© 2021 Iowa Public Radio
IPR20012_Website_Header_Option2_NewsNavy.png
Play Live Radio
Next Up:
0:00
0:00
Available On Air Stations
WOI-FM (Ames/Des Moines) and HD services will be off air the morning of Tuesday, May 11th.
IPR News

UI Taking Public Comment On Reimagining Campus Safety, Policing

TEST-070120-University-of-Iowa-covid-fall-reopening
Courtesy of Tony Webster
/
Flickr Creative Commons
A University of Iowa committee is currently taking public comment on proposals to reimagine campus safety and policing. Some of the potential models call for a significant move away from the traditional model of policing.

The University of Iowa is now taking public comment on proposals to reimagine campus safety and the role of police officers. What was initially a process limited to the UI community and those with a university-issued HawkID is now accessible to the public writ large, following criticism from activists and open-government advocates. The review stems from this summer’s protests against systemic racism and police brutality.

The Reimagining Campus Safety Action Committee, made up of UI faculty, staff and students, has outlined three potential models for changing the school’s approach to public safety, with the aim of creating “an anti-racist system that provides compassionate, caring response to the full range of safety needs for all members of the UI community,” according to a university webpage on the effort.

The proposed models or “prototypes” span efforts to focus on retraining and recruiting, establish a community police review board, redirect calls for service to other responders such as health care providers, or significantly reduce the police presence on campus.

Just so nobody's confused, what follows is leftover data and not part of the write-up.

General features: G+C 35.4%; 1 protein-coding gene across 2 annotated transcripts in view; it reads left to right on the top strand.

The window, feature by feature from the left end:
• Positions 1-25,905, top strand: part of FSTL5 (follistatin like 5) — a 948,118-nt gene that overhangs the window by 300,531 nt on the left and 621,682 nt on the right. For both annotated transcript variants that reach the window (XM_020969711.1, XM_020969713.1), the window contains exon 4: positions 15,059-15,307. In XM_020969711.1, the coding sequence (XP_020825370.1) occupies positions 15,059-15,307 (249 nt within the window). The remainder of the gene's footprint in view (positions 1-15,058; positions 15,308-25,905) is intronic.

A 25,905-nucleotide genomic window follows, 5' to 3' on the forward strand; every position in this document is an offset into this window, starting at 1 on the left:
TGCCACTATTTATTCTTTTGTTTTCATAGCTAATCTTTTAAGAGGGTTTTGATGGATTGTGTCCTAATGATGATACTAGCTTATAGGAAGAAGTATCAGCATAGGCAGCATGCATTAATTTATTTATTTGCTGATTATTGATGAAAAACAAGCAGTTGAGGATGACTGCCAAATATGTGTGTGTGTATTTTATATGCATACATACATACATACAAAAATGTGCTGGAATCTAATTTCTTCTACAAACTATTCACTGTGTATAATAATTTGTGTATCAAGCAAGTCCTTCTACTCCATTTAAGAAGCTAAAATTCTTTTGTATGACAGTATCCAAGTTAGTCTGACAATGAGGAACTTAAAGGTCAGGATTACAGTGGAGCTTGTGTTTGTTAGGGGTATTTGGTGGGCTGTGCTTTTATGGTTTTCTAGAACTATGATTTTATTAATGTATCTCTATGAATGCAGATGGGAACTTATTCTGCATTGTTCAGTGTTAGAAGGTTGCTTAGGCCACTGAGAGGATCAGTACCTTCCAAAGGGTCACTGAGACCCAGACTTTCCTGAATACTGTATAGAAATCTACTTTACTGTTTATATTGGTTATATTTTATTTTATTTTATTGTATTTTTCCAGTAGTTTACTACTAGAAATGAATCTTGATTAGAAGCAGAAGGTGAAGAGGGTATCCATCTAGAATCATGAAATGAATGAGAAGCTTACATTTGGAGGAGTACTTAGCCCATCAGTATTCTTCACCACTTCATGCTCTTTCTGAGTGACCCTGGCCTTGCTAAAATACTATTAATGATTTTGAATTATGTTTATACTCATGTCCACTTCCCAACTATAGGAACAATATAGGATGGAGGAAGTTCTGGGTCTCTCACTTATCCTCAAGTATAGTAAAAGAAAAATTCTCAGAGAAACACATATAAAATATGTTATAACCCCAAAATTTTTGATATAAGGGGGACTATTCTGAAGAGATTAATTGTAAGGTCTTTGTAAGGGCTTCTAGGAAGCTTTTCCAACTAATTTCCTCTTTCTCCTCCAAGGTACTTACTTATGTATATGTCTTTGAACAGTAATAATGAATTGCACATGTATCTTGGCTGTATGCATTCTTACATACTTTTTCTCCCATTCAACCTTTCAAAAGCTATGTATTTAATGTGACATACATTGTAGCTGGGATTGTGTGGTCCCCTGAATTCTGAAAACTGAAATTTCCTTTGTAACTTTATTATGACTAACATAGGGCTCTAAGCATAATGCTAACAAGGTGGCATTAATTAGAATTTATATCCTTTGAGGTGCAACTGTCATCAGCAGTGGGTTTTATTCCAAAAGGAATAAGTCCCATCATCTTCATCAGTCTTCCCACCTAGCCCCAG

The prototypes and brief descriptions compiled by the committee include:

  • Prototype: Refocusing Accountability, and Retraining for Campus Police Service
    • This prototype calls for a reimagining of the focus and structure of police response at the University of Iowa. This prototype specifically focuses on the University of Iowa Police Department, a division within the UI Department of Public Safety.
  • Prototype: Holistic Approach to Campus Safety
    • This prototype envisions a more holistic approach to campus safety that proactively supports and invests in students' health and well-being, centralizes support and resources for students, and utilizes alternative first responders, such as mental health professionals and trained mediators.
  • Prototype: Community-Police Oversight Committee
    • This idea, to form an oversight committee to ensure anti-racist campus safety practices, is designed to ensure that university police and other entities are fully accountable to our university community.

The Iowa Freedom Riders, a local Black Lives Matter group, are among those pushing for broader public input on the plans and advocating for the university to dissolve UIPD altogether.

“The proposals about “retraining” and “police oversight” will leave us with another round of failed reforms, just as in past decades of struggle for racial justice. We must loudly reject those two,” the group posted on its Instagram feed. “Support & push the Holistic model even farther and demand eliminating UIPD altogether.”

Both the first and second prototype call for redirecting certain calls for service to other first responders such as mental health providers or victim advocates, as appropriate, instead of police officers. The first and third prototypes would both establish an oversight group to review policies and practices.

The second prototype is considered the most transformative of the proposals and would entail reducing “the scope and funding of the UIPD” and reallocating those resources to social services.